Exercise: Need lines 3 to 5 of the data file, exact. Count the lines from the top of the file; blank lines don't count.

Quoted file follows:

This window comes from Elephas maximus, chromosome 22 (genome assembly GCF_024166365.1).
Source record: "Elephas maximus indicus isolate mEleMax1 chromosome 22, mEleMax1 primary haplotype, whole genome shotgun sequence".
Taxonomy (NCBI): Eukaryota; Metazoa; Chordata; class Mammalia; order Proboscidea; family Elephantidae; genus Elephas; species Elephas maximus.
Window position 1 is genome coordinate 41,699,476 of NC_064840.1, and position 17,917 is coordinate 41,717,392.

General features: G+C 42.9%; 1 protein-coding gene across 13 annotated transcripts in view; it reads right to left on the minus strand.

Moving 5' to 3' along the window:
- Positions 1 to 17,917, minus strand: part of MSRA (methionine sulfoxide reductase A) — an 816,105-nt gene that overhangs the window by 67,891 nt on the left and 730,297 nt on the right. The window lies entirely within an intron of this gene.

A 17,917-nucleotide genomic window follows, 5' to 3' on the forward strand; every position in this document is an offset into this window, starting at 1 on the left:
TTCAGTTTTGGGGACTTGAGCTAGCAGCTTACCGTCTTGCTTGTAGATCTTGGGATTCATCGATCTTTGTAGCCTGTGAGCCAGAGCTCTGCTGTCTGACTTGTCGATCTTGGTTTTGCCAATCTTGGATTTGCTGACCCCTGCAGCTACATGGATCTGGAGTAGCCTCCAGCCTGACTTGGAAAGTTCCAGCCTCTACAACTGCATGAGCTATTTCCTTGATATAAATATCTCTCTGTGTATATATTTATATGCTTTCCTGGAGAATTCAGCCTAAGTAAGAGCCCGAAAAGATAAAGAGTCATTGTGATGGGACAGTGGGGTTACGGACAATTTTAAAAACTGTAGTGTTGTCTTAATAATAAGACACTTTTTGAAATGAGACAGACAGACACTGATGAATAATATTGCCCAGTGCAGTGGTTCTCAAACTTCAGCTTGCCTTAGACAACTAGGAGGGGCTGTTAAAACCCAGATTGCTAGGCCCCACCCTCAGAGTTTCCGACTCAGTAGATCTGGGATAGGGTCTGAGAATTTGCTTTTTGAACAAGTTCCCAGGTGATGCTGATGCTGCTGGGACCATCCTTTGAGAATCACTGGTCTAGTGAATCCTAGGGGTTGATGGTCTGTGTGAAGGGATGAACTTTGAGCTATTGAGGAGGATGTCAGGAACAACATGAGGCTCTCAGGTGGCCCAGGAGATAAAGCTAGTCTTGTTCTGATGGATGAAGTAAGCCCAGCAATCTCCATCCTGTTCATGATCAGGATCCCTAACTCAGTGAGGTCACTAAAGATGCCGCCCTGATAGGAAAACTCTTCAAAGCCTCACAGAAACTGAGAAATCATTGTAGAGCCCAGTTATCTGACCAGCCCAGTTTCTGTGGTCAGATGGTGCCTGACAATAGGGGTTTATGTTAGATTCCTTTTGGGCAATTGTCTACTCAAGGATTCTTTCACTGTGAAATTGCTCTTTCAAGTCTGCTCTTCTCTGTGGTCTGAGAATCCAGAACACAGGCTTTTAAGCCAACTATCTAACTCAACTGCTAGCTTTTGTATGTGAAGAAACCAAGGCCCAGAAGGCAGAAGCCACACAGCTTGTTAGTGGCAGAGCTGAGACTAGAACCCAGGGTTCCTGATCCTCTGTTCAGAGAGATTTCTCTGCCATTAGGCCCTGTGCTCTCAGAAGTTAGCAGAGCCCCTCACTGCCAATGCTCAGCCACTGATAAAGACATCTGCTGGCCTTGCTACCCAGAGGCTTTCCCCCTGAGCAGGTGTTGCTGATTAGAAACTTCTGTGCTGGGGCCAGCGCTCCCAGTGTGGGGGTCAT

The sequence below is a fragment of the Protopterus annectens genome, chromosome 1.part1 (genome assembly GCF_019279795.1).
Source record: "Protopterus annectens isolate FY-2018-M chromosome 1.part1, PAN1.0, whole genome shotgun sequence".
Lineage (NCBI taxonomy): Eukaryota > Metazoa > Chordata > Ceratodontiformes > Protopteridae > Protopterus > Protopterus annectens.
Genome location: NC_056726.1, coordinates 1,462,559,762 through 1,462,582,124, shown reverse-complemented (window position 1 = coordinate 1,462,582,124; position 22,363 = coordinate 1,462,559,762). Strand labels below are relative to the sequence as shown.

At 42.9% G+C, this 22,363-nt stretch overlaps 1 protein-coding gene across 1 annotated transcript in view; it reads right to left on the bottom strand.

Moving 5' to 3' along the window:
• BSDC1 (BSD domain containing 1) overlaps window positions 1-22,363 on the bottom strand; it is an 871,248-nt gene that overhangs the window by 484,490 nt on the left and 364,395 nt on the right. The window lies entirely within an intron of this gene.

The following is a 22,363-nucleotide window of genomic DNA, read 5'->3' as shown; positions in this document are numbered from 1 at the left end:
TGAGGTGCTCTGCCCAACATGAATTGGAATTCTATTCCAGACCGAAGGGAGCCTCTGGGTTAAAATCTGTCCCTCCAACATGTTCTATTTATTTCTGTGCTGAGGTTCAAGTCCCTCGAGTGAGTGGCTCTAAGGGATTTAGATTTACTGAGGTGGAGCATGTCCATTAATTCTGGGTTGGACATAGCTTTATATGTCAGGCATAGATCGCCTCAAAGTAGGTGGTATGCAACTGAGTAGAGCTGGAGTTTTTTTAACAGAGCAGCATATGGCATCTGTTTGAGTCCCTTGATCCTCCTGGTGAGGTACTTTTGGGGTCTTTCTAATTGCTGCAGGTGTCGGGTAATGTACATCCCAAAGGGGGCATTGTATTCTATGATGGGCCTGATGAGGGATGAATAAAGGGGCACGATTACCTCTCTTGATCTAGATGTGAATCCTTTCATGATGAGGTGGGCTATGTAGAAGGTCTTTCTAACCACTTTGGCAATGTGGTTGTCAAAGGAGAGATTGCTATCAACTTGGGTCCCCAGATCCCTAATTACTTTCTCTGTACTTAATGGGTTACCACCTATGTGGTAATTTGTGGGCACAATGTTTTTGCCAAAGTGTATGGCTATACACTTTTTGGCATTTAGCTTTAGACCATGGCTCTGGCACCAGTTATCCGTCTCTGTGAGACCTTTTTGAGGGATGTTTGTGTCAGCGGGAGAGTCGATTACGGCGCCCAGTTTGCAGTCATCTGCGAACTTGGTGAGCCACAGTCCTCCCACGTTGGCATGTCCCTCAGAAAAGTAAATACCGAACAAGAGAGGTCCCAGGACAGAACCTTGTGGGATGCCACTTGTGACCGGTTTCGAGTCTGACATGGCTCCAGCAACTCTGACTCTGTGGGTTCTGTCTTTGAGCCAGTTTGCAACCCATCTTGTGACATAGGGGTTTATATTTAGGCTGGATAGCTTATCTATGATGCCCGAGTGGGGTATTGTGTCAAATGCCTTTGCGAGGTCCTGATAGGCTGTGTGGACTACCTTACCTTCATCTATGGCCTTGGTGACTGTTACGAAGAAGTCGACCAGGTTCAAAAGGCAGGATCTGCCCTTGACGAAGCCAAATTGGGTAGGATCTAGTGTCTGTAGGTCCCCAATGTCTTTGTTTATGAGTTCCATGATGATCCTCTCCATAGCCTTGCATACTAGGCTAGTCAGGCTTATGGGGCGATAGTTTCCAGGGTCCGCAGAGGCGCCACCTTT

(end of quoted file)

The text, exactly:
Taxonomy (NCBI): Eukaryota; Metazoa; Chordata; class Mammalia; order Proboscidea; family Elephantidae; genus Elephas; species Elephas maximus.
Window position 1 is genome coordinate 41,699,476 of NC_064840.1, and position 17,917 is coordinate 41,717,392.

General features: G+C 42.9%; 1 protein-coding gene across 13 annotated transcripts in view; it reads right to left on the minus strand.